Social workers: take our survey on the use of funding panels in adults’ services

The survey only takes 10 minutes and can be completed anonymously

Photo: Michail Petrov/Fotolia

Community Care wants to hear from adults’ social workers about their experience of funding panels, in response to concerns raised by legal experts and frontline practitioners.

Take our survey here.

Earlier this year, legal expert Luke Clements claimed funding panels were now “rife” among local authorities, but were not being used in line with the Care Act guidance.

Funding panels explained

Many local authorities have funding panels, sometimes also known as scrutiny, allocation or purchasing panels, to make decisions about complex care and support packages. For the purpose of this research, we define a funding panel as a panel to which social workers present cases, to get agreement and funding for the care and support a person may need.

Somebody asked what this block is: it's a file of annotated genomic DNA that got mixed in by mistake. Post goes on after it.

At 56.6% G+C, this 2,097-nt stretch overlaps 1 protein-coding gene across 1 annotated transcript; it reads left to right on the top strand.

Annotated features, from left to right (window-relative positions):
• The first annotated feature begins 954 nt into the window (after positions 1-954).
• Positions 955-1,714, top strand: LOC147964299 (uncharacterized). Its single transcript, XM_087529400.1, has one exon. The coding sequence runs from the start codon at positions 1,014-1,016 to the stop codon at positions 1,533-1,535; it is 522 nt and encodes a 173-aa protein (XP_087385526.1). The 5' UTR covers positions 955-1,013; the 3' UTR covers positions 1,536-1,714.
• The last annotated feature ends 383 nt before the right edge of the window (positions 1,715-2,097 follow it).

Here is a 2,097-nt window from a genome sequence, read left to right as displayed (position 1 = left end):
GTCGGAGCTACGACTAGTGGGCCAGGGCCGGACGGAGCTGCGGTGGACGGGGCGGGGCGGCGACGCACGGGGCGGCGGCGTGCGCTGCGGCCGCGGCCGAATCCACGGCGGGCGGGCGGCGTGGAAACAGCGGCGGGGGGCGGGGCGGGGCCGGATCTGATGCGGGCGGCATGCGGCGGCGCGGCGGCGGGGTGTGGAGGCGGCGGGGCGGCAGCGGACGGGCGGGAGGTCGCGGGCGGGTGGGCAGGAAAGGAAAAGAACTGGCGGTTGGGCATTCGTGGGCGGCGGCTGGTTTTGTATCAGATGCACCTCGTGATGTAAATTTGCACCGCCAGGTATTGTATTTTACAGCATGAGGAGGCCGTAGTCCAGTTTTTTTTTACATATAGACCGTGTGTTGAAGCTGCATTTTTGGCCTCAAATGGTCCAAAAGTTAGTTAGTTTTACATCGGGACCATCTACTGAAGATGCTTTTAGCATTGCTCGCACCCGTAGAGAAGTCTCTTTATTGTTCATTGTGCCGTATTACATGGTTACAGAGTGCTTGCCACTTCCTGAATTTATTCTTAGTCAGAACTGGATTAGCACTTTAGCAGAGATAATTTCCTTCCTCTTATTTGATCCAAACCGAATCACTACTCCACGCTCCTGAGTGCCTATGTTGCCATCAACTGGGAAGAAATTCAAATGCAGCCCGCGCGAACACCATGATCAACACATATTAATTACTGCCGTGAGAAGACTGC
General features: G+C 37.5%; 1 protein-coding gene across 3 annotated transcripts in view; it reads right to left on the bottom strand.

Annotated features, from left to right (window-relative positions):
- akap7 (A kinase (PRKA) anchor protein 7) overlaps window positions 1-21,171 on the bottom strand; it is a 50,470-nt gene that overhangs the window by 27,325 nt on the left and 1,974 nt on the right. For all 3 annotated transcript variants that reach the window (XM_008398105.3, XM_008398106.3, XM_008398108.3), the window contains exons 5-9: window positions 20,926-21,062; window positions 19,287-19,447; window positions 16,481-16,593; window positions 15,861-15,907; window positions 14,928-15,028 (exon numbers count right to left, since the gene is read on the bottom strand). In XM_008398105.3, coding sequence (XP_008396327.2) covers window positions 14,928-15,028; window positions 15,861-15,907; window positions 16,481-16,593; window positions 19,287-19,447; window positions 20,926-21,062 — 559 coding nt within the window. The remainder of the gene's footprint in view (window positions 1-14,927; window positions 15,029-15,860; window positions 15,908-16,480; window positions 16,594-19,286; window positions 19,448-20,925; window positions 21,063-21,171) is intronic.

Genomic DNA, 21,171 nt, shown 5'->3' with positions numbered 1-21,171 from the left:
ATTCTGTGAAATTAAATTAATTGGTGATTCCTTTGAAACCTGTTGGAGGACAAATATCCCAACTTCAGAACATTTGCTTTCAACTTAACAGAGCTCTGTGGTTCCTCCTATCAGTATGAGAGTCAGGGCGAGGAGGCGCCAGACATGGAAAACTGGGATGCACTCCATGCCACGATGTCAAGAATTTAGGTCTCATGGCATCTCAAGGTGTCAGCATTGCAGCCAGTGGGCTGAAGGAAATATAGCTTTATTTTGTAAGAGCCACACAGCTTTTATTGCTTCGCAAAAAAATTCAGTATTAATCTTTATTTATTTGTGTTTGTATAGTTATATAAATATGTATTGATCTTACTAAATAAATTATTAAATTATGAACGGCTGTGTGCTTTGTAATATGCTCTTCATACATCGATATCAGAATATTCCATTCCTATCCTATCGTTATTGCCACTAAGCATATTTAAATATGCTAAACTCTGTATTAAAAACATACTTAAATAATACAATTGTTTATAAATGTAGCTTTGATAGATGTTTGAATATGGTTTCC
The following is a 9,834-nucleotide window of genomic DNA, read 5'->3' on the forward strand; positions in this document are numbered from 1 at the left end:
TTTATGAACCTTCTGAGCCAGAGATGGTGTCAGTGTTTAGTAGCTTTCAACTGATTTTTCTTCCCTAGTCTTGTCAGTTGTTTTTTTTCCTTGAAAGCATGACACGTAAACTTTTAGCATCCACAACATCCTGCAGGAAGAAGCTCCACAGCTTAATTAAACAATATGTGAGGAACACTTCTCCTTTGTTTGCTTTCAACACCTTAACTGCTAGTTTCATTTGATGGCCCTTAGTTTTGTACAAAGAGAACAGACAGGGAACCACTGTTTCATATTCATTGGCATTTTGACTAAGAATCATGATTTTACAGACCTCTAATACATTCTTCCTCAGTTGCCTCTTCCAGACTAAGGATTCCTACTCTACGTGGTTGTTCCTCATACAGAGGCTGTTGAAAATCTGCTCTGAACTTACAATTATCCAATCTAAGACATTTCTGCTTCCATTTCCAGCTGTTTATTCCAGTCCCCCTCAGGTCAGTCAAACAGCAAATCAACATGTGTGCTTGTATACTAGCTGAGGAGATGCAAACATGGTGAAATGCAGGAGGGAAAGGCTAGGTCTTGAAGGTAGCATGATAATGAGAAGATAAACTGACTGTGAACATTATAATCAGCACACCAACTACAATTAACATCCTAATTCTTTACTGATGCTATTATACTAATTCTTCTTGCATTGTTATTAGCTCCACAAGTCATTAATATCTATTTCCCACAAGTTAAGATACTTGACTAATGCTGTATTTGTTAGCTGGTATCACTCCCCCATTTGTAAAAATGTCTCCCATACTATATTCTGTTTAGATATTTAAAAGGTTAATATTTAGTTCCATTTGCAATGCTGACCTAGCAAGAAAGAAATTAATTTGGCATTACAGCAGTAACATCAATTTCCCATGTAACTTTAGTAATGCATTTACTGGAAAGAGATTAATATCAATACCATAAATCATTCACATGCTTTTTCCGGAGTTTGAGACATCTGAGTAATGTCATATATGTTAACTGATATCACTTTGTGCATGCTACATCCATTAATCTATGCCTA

The Care Act 2014 statutory guidance (section 10.85) states that funding panels might be appropriate for signing off large or unique personal budget allocations and care packages, but should not be used to “amend planning decisions, micro-manage the planning process”, or be put in place “purely for financial reasons”.

The cerebra professor of law at Leeds University cited a decision by the Local Government Ombudsman which questioned whether Brighton and Hove council’s panel was “purely looking at compliance with the Care Act and cost effectiveness” when it rejected a social worker’s recommendations.

One social worker also told Community Care how the introduction of a funding panel had impacted on services for terminally ill patients in her local area.

In March, the ombudsman criticised Bromley council after its panel failed to give a decision for reducing a disabled teenager’s care, leaving the family without support for five months.

More recently, a number of respondents to Community Care’s survey about care package cuts raised concerns about the increasing use of funding panels to make decisions, with some claiming that panels were being used to override social work recommendations.

Take the survey here. The survey is open until Wednesday 13 December.

If you have any questions about the research or would like to speak to us directly, please email, with the subject line FUNDING PANELS SURVEY

The survey will take approximately 10 minutes and can be completed anonymously.

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